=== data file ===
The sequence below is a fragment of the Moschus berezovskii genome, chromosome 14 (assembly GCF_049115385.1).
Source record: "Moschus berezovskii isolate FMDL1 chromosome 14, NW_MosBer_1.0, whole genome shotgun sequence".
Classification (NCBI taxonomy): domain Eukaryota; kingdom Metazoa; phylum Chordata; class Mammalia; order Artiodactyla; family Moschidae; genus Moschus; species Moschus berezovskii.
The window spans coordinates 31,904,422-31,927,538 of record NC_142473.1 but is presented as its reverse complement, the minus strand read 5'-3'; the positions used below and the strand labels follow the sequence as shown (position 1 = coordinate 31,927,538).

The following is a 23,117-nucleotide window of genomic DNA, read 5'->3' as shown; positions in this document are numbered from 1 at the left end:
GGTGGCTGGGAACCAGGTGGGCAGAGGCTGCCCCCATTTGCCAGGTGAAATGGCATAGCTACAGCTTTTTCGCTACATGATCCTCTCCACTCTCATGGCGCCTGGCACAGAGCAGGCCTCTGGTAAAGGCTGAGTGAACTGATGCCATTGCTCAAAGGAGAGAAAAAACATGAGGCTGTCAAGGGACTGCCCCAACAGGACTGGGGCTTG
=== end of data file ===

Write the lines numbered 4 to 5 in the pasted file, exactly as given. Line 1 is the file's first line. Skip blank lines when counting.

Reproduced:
The window spans coordinates 31,904,422-31,927,538 of record NC_142473.1 but is presented as its reverse complement, the minus strand read 5'-3'; the positions used below and the strand labels follow the sequence as shown (position 1 = coordinate 31,927,538).

The following is a 23,117-nucleotide window of genomic DNA, read 5'->3' as shown; positions in this document are numbered from 1 at the left end: